Photographing Identity: The Syncretic Tradition in Contemporary Latin American Photography

Although Manuel Alvarez Bravo's surreal photographs are among some of the most celebrated works by a Latin American photographer, the field of Latin American photography in general encompasses a much wider spectrum. The history of Latin American photography begins in the 1840s and spans the large regions of Central and South America as well as the Caribbean. The diversity of these artistically rich and culturally complex regions, with a history that goes back to Pre-Columbian times, offers artists a wide variety of sources to draw from.

It would be limiting to speak about a Latin American identity and/or discuss paradigms within its photographic art even though the work may share certain themes related to socio-political and historical issues. On a stylistic level, the traditional practice of the medium has been straight black-and-white photography and photojournalism and shows a general preoccupation with humanistic values. However, the non-traditional approaches of modernists such as Edward Weston, Tina Modotti, and Manuel Alvarez Bravo, who were active in Mexico during the 1920s and '30s, set the stage for younger generations to experiment with the medium. Their efforts still inspire contemporary photographers to push the limits of photography even further. Formal and aesthetic aspects aside, contemporary Latin American photographers are creating work that reflects the complexity of their national and cultural heritage. Yet contemporary Latin American photography varies widely and its many styles range from photo documentary and reportage to magical realism and conceptual art.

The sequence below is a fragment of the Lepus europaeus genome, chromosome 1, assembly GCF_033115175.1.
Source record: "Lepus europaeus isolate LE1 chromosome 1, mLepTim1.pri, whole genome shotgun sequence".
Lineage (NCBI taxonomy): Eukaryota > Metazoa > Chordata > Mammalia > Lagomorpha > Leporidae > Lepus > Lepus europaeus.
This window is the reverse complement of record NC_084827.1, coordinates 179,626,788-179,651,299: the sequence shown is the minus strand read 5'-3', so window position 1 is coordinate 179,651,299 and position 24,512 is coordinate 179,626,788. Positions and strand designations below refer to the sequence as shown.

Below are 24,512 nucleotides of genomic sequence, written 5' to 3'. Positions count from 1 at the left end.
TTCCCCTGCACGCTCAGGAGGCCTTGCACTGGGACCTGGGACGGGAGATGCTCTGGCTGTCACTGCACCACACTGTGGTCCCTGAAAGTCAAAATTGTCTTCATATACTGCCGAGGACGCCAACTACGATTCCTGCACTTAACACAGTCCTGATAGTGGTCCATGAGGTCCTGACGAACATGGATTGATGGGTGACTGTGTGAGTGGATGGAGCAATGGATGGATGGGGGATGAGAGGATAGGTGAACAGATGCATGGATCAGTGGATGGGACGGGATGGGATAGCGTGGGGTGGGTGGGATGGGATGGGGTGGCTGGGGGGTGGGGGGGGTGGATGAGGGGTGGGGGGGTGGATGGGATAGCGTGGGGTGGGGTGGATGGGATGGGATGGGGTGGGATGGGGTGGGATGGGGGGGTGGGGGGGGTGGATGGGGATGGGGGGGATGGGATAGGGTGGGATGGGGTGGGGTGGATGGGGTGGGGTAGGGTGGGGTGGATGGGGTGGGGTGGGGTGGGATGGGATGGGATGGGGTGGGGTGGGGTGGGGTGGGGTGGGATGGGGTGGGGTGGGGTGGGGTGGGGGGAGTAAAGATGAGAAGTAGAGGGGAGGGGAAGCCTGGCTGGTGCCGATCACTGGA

Latin American photography still remains a largely unexplored field, however it is gaining exposure on the international art scene due to the recent exhibitions and publications featuring Latin American photography which are creating an increased interest in this area.

The exhibition, "Photographing Identity: The Syncretic Tradition in Contemporary Latin American Photography" features work by Juan Carlos Alom (Cuban), Albert Chong (Jamaica), Flor Garduño (Mexico), Marta Maria Perez Bravo (Cuba), and Javier Silva Meinel (Peru).

The images in this show address issues related to the syncretic cultures of their countries of origin which have a strong indigenous presence. Each photographer explores the complexities inherent in countries marked by pre-Columbian, colonial, and post-colonial values. Drawing inspiration from Afro-Caribbean rituals or pre-Colulmbian symbolism, these photographers convey a cultural quest imbued simultaneously with rich spirituality, beguiling aesthetic vision and documentary immediacy .

Yona Bäcker Director, Throckmorton Fine Art, Inc.


| CHONG 1/2 | GARDUNO 1/2 | ALOM 1/2 | MEINEL 1/2 | BRAVO 1/2 |